Jump to content
EJ_L

Le Soleil Royal by EJ_L - Sergal - Scale 1:77 - 1669 Version

Recommended Posts

Welcome Heinrich! I will add that book to my wish list as well. I’m planning on buying several and expanding my library greatly in 2019. 

 

I’ve added the rest of the bitts. Building knight heads now. There are still a few that are shown on the plan sheets that I am trying to figure out what their purpose is. Rigging is such a tangled mess sometimes! 😜

 

Took a break from direct work on the ship today to clean up a mini lathe I got from the admiral’s grandfather a while back. It doubles as a milling machine though with limited motion till I get a new x,y,z table. For my current needs, the large portion works great and now I can start turning the hundreds of spindles that I will need for the railings. 

 

The plans show, and I already installed square spindles on the waist rails but, after looking at them over the last few days, the square look appears to plain to me for this ship. Therefore I will make more decorative ones instead. Lots of turning ahead but, I think it will be worth the effort.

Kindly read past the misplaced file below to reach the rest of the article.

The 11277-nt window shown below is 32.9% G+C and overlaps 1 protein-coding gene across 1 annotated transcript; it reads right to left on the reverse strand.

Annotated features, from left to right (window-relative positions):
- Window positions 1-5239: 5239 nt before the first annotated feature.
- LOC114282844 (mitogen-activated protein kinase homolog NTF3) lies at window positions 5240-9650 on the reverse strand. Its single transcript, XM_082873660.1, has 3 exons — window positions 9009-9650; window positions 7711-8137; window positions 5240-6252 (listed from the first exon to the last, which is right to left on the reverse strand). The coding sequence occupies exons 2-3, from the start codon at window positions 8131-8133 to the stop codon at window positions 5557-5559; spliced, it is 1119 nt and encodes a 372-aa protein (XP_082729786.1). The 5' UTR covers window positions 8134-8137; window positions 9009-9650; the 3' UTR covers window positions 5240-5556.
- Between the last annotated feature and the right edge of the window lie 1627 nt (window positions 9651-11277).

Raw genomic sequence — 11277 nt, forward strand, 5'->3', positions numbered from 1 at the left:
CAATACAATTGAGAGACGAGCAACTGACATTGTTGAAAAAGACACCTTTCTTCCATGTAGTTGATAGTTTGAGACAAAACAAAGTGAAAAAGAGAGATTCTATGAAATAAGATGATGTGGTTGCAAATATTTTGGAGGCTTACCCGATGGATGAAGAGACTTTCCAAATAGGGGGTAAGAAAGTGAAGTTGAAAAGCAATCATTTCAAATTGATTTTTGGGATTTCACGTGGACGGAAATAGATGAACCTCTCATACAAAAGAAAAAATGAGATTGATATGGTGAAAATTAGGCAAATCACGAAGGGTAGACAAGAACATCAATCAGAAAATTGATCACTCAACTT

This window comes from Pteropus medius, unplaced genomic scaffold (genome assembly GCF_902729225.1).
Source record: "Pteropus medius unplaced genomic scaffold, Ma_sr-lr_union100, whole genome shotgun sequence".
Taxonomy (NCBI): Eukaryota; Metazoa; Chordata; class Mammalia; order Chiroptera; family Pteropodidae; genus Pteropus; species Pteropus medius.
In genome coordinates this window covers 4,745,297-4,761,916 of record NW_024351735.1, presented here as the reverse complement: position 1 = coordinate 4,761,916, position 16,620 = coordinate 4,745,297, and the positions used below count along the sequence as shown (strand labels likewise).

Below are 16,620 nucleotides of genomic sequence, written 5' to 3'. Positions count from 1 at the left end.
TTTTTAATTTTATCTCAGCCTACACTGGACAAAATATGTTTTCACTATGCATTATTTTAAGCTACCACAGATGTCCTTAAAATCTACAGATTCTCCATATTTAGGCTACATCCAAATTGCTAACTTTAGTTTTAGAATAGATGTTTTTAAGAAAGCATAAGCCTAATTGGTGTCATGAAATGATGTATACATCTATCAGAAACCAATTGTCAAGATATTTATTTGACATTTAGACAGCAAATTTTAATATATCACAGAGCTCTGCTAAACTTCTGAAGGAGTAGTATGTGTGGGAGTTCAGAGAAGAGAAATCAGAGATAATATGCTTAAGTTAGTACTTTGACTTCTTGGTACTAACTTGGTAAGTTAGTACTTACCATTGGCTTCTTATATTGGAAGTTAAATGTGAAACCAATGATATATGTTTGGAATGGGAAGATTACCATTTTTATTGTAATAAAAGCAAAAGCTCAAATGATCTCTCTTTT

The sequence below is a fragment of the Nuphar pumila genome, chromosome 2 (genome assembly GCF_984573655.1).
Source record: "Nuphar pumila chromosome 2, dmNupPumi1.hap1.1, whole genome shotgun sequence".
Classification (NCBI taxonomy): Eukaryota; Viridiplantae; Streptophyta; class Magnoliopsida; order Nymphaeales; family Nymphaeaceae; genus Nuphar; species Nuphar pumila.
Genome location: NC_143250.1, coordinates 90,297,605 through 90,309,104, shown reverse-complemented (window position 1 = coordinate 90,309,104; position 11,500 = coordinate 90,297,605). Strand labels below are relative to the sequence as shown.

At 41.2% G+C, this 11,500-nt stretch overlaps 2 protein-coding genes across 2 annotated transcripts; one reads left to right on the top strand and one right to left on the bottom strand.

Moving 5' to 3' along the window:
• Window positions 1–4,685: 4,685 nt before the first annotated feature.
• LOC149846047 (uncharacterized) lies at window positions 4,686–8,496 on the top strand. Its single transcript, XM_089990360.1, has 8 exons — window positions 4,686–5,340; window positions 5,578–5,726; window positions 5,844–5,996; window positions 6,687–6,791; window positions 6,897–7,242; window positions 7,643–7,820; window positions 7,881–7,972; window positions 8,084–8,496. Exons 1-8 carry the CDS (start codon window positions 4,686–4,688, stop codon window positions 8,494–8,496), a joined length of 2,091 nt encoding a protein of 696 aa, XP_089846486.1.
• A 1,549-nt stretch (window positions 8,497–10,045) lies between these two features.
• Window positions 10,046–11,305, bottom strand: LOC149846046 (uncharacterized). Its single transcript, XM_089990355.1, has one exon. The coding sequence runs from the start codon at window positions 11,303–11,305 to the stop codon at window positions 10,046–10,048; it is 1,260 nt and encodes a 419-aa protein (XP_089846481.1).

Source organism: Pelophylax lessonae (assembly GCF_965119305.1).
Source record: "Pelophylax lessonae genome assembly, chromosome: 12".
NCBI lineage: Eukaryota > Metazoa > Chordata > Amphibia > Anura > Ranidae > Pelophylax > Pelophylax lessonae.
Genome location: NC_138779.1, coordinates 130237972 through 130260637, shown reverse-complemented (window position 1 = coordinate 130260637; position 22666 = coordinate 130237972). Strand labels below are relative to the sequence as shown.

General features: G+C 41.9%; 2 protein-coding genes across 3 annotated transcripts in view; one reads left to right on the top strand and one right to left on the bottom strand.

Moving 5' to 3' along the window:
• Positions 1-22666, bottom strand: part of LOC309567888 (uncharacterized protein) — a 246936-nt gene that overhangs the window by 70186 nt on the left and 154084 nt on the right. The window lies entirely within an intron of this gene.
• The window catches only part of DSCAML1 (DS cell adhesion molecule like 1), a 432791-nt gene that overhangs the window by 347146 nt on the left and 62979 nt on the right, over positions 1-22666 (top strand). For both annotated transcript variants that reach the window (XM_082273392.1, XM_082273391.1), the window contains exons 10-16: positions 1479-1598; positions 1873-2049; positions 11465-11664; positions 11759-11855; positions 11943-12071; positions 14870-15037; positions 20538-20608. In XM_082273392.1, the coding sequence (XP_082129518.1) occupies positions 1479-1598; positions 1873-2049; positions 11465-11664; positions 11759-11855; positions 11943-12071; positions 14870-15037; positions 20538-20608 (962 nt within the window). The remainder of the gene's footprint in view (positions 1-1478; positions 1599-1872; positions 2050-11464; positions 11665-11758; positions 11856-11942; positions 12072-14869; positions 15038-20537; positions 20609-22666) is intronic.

82070781-D941-41EF-BF6B-CBEF76F54314.jpeg

56DC7106-3180-4A8A-A4A5-BB9A035A6FDF.jpeg

FC73D76A-F2A9-4CB5-958A-00A3F3925CEF.jpeg

Share this post


Link to post
Share on other sites

Well, turning those spindles took some time but, it was worth it in my opinion.

 

IMG-3940.thumb.JPG.d27009880bee8ba1fc53fb712396e792.JPG

 

As the last day of the year comes to an end, I thought some overall pictures of the ship would be nice. Over 2 years and 1,448 hours logged in. I'm thinking that 2019 may be the year she is completed. Still have a lot more to do some refresh your popcorn and drink and get comfortable. I'm looking forward to another fun year of model building with you all. Happy New Year my friends!!

 

DSC_0172.thumb.JPG.c2560c39621d8155c1a27d7f4abb33dc.JPG

DSC_0168.thumb.JPG.f54c93098595f51fd368bc5bc1c30ce9.JPG

DSC_0169.thumb.JPG.5d6ef112a7fad5cc473694c91e242b83.JPG

 

 

Share this post


Link to post
Share on other sites

Tom, no templates just measuring and filing to shape. Here is how I make them.